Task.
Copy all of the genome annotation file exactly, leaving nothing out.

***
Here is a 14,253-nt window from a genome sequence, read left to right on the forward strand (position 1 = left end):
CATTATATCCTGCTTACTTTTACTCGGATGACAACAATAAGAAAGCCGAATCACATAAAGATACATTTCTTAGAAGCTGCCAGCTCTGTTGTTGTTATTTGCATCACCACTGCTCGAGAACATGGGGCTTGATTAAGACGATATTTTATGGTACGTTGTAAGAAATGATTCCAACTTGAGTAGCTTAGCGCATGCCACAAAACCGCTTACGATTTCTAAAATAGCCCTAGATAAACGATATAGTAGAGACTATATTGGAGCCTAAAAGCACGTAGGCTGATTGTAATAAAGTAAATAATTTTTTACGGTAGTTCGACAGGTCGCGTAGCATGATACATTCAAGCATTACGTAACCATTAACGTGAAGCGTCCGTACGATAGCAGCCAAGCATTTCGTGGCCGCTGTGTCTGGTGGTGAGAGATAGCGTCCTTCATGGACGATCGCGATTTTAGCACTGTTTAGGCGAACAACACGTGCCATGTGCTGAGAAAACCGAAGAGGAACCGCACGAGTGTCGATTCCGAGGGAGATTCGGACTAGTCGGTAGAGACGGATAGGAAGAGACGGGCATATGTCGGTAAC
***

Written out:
Here is a 14,253-nt window from a genome sequence, read left to right on the forward strand (position 1 = left end):
CATTATATCCTGCTTACTTTTACTCGGATGACAACAATAAGAAAGCCGAATCACATAAAGATACATTTCTTAGAAGCTGCCAGCTCTGTTGTTGTTATTTGCATCACCACTGCTCGAGAACATGGGGCTTGATTAAGACGATATTTTATGGTACGTTGTAAGAAATGATTCCAACTTGAGTAGCTTAGCGCATGCCACAAAACCGCTTACGATTTCTAAAATAGCCCTAGATAAACGATATAGTAGAGACTATATTGGAGCCTAAAAGCACGTAGGCTGATTGTAATAAAGTAAATAATTTTTTACGGTAGTTCGACAGGTCGCGTAGCATGATACATTCAAGCATTACGTAACCATTAACGTGAAGCGTCCGTACGATAGCAGCCAAGCATTTCGTGGCCGCTGTGTCTGGTGGTGAGAGATAGCGTCCTTCATGGACGATCGCGATTTTAGCACTGTTTAGGCGAACAACACGTGCCATGTGCTGAGAAAACCGAAGAGGAACCGCACGAGTGTCGATTCCGAGGGAGATTCGGACTAGTCGGTAGAGACGGATAGGAAGAGACGGGCATATGTCGGTAAC